Italo Balbo was a leader of the Italian fascist government under Benito Mussolini in the 1920s and 30s. He is recognized by scholars as one of the most violent warlords of the Fascist movement.
Balbo is famous for having organized the “Black Shirts,” a murderous paramilitary gang. In the 1930s, Balbo received an audience with Hitler, and, in 1942, Hitler praised Balbo, saying Hitler’s “brown shirt might perhaps not have arisen without the black shirt.”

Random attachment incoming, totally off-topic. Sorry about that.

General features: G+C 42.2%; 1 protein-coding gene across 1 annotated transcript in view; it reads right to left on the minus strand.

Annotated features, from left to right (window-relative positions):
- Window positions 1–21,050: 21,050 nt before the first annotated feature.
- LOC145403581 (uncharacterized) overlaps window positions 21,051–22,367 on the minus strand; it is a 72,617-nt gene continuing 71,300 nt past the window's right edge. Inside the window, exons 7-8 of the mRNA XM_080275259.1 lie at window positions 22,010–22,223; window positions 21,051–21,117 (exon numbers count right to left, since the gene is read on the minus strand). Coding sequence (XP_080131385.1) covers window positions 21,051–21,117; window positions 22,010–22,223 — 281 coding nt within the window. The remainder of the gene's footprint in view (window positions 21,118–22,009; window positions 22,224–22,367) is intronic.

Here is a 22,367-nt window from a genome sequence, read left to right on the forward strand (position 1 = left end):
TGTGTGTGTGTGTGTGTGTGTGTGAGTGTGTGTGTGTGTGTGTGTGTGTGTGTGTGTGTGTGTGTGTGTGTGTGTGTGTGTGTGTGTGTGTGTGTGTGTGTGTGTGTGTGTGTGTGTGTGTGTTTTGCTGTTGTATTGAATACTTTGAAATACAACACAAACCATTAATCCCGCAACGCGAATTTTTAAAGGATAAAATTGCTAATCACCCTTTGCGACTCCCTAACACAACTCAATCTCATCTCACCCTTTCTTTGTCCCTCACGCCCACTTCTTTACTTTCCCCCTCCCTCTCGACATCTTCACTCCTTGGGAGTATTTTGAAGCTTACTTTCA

Balbo’s connection with Chicago was brief, leaving no lasting impact on the city. In conjunction with the Century of Progress World’s Fair held in Chicago in 1933, Balbo led a transatlantic flight, at that time an aeronautical innovation. Balbo spent a total of five days in Chicago.
When he returned to Italy, Balbo led an Italian invasion of North Africa. He died when his plane was shot down by friendly fire in 1940. There are no monuments to Balbo in Rome.